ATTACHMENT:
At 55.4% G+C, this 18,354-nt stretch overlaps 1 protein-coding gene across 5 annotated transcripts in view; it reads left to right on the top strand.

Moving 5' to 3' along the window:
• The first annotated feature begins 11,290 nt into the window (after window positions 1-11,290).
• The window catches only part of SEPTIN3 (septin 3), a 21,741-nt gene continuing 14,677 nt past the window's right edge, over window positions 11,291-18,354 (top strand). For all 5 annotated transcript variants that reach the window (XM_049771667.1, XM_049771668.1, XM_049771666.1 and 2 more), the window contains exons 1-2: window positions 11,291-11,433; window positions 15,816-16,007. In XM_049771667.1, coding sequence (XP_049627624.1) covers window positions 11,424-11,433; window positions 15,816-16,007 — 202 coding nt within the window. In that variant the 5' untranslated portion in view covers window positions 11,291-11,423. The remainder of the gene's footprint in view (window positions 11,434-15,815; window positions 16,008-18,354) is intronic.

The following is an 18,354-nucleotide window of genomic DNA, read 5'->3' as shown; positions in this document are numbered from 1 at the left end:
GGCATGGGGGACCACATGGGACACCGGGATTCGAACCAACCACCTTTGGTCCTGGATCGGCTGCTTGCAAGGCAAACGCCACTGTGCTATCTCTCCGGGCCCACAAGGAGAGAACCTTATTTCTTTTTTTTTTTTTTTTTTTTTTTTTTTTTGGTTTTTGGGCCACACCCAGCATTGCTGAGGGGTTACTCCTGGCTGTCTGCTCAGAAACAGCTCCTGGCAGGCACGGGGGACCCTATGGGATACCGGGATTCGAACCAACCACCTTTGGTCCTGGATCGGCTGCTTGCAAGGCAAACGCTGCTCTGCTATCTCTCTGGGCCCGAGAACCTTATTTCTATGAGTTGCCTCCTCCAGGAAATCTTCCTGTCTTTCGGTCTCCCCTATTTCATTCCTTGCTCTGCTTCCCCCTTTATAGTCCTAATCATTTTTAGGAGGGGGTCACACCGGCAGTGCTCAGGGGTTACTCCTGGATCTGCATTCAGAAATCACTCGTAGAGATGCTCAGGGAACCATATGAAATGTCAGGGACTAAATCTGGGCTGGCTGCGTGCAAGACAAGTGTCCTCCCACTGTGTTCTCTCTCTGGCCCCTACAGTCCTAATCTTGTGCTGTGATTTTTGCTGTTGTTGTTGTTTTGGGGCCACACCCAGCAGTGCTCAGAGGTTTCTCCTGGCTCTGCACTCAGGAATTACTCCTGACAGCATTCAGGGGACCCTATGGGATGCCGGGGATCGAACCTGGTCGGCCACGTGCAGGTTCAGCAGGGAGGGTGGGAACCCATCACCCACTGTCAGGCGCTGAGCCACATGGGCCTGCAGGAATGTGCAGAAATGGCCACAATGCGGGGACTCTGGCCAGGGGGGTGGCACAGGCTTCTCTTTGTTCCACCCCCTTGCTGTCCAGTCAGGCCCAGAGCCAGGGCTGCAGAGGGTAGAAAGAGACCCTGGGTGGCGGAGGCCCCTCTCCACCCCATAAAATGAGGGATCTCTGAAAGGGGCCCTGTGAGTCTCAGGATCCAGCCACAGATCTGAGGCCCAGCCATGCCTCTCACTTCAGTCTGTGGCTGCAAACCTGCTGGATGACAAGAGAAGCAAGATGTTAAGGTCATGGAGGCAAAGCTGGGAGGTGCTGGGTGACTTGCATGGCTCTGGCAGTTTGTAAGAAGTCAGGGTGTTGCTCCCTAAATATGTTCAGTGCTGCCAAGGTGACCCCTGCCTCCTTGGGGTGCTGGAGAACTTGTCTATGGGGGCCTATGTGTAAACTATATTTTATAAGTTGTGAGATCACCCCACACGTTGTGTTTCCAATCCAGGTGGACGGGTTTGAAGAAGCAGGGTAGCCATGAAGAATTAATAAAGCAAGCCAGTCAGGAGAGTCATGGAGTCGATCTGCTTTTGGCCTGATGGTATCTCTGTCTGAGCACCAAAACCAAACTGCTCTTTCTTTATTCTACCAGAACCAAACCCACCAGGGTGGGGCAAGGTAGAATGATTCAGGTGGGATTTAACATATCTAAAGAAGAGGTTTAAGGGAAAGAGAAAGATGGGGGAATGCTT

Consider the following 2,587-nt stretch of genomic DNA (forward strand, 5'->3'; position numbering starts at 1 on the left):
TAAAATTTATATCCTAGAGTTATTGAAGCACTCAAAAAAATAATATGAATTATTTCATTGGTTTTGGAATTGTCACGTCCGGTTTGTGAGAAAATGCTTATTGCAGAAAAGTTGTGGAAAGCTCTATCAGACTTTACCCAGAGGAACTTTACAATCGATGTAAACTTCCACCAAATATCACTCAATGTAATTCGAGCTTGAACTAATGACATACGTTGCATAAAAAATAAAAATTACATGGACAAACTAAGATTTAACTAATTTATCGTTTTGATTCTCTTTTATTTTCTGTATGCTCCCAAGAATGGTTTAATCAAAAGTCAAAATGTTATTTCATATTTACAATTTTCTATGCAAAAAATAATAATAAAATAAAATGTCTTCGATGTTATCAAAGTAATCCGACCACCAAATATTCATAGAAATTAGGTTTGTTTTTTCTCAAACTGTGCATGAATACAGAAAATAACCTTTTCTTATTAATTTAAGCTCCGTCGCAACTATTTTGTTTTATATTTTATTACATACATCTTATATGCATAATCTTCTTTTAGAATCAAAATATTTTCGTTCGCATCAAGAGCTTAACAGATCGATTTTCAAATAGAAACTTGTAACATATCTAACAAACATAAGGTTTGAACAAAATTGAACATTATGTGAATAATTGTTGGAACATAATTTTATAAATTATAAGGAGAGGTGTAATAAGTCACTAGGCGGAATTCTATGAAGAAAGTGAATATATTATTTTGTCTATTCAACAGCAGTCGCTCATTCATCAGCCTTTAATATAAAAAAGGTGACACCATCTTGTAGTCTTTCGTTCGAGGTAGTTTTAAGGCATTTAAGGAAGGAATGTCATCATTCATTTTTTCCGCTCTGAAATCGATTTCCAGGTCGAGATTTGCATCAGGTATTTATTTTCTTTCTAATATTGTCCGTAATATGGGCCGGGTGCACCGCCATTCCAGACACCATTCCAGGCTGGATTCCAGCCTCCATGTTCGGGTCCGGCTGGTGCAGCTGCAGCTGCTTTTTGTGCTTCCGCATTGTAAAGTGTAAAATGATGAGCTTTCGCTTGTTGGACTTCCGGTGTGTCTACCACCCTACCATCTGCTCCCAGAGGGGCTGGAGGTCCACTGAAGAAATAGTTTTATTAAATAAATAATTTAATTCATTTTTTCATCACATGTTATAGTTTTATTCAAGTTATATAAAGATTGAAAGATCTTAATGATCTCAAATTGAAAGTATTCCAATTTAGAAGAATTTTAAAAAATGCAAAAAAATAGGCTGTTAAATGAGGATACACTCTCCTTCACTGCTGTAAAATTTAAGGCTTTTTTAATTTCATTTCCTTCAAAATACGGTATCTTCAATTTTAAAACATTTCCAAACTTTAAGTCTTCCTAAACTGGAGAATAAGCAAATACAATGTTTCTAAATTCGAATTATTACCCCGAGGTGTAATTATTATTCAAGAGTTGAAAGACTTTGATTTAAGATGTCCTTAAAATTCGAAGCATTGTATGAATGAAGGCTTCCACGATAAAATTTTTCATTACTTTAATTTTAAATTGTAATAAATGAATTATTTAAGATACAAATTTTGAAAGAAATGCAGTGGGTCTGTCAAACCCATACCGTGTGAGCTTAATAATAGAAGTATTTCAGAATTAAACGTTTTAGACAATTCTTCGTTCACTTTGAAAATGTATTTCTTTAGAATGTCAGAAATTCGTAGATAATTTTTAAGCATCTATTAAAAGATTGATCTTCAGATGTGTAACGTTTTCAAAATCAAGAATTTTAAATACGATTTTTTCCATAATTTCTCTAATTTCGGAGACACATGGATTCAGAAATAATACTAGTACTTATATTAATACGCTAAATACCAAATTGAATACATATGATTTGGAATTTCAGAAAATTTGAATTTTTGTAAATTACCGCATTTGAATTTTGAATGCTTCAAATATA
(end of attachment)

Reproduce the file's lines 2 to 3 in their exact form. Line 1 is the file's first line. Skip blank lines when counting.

Moving 5' to 3' along the window:
• The first annotated feature begins 11,290 nt into the window (after window positions 1-11,290).